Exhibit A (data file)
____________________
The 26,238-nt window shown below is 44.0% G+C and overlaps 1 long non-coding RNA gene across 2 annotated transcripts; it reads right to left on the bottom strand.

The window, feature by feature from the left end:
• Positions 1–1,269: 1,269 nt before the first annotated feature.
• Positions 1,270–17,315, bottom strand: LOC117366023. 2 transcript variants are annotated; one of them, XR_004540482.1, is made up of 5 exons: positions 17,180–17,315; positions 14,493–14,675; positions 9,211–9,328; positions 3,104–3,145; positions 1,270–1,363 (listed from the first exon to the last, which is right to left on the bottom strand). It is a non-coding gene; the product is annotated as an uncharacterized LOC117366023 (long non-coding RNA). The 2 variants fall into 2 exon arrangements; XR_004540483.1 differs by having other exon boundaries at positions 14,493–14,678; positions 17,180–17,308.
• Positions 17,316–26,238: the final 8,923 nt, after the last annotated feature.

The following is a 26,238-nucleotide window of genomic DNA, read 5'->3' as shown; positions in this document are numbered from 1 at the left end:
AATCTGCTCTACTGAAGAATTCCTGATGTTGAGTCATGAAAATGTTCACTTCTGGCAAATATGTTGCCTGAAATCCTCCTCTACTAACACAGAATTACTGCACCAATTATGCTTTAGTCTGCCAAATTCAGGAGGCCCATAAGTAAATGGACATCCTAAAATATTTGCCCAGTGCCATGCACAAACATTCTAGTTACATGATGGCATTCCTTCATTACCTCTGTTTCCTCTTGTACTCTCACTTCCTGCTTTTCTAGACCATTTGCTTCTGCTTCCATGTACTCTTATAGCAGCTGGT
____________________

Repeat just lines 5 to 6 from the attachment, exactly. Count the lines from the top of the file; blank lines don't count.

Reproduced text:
• Positions 17,316–26,238: the final 8,923 nt, after the last annotated feature.

The following is a 26,238-nucleotide window of genomic DNA, read 5'->3' as shown; positions in this document are numbered from 1 at the left end: